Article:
Time is slipping into the future and it is a future full of promise. It is God’s promise of a new heaven and a new earth. That is the promise of the prophets, especially Isaiah:

The wolf shall dwell with the lamb, and the leopard shall lie down with the kid, and the calf and the lion and the fatling together, and a little child shall lead them. . . . They shall not hurt or destroy in all my holy mountain; for the earth shall be full of the knowledge of the LORD as the waters cover the sea. - Isaiah 11:6&9

And he will destroy on this mountain the covering that is cast over all peoples, the veil that is spread over all nations. He will swallow up death for ever, and the Lord GOD will wipe away tears from all faces, and the reproach of his people he will take away from all the earth; for the LORD has spoken. It will be said on that day, "Lo, this is our God; we have waited for him, that he might save us. This is the LORD; we have waited for him; let us be glad and rejoice in his salvation. - Isaiah 25:7-9

For behold, I create new heavens and a new earth; and the former things shall not be remembered or come into mind. But be glad and rejoice for ever in that which I create; for behold, I create Jerusalem a rejoicing, and her people a joy. I will rejoice in Jerusalem, and be glad in my people; no more shall be heard in it the sound of weeping and the cry of distress. . . . The wolf and the lamb shall feed together, the lion shall eat straw like the ox; and dust shall be the serpent's food. They shall not hurt or destroy in all my holy mountain, says the LORD. - Isaiah 65:17-25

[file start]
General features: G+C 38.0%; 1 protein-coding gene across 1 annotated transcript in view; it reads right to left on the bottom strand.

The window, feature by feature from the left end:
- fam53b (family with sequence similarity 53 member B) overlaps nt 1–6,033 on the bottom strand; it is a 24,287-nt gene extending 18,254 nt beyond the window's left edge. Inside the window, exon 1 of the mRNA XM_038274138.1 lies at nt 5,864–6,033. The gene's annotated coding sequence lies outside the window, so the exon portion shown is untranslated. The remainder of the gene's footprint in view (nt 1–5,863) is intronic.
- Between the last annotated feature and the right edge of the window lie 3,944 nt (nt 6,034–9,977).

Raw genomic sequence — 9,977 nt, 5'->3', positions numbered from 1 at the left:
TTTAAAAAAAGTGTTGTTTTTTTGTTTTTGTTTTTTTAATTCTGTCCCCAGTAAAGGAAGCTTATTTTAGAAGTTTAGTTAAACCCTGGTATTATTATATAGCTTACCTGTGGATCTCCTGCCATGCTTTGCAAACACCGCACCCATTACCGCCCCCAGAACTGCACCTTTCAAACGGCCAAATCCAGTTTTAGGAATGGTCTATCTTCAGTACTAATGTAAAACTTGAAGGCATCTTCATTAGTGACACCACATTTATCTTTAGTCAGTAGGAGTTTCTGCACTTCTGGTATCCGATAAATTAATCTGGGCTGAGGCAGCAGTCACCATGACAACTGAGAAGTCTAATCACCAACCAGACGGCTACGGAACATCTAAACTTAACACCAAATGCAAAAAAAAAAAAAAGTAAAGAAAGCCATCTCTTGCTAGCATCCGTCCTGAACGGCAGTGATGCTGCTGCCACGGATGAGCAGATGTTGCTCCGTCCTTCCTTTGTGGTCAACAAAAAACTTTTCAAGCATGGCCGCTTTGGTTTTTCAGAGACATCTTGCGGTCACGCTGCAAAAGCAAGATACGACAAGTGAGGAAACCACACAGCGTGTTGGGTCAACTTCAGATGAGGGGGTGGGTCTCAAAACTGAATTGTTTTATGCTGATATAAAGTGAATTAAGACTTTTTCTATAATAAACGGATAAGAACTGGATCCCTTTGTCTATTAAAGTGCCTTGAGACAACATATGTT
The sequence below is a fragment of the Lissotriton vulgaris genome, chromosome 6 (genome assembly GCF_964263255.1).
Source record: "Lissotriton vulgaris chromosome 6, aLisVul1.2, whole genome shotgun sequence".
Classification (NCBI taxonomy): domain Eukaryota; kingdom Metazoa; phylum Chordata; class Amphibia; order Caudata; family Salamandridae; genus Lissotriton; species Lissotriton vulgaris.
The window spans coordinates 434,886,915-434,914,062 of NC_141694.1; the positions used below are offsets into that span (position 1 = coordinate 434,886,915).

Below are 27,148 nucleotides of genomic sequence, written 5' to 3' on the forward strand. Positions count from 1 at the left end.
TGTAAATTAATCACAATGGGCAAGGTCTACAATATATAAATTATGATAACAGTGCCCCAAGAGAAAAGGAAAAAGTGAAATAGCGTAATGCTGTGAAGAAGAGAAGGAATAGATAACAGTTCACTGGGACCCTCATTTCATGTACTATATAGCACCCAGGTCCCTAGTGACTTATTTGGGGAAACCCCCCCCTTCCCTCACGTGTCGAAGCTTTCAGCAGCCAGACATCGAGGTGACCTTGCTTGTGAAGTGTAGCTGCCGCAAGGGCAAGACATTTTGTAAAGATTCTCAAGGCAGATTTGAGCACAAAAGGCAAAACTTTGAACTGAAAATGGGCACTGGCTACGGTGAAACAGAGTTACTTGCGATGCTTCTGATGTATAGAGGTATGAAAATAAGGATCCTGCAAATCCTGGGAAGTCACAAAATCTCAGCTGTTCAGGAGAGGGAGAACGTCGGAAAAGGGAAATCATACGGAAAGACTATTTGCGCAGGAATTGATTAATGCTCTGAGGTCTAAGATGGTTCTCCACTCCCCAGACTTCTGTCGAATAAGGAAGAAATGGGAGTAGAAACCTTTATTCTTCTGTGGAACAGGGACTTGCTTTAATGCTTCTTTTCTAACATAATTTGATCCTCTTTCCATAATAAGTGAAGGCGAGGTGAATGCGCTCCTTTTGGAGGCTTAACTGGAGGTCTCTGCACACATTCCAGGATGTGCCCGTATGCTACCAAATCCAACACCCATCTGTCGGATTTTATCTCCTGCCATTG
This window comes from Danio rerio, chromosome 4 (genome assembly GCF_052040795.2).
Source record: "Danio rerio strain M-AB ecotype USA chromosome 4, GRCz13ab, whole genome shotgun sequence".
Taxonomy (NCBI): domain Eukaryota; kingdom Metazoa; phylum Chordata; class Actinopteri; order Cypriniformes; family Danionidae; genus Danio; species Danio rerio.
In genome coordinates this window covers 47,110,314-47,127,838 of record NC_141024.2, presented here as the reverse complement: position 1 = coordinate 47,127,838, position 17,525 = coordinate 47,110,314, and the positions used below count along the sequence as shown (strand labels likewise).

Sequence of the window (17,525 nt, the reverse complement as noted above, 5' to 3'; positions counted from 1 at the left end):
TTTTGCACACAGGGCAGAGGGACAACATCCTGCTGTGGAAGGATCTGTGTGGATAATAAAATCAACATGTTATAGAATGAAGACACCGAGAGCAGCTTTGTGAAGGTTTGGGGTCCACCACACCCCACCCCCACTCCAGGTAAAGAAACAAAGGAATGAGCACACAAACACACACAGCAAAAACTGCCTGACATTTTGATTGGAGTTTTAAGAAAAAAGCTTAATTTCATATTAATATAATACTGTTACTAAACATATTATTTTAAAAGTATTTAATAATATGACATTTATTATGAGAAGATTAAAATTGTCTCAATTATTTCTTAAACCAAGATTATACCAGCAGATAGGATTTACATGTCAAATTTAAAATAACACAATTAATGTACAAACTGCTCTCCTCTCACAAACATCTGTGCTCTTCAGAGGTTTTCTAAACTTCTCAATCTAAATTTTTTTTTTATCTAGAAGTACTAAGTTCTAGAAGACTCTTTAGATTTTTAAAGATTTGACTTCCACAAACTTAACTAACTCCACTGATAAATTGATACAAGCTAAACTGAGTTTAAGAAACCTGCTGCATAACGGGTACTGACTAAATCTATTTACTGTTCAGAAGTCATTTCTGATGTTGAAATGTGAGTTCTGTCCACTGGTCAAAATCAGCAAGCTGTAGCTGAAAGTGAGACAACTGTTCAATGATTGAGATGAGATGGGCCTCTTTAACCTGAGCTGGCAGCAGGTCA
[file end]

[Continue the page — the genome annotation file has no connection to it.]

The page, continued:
And it is the promise at the end of the Book of Revelation:

Revelation 21:1-5
Then I saw a new heaven and a new earth; for the first heaven and the first earth had passed away, and the sea was no more. And I saw the holy city, new Jerusalem, coming down out of heaven from God, prepared as a bride adorned for her husband; and I heard a loud voice from the throne saying, "Behold, the dwelling of God is with men. He will dwell with them, and they shall be his people, and God himself will be with them; he will wipe away every tear from their eyes, and death shall be no more, neither shall there be mourning nor crying nor pain any more, for the former things have passed away." And he who sat upon the throne said, "Behold, I make all things new.

Revelation 22:2-3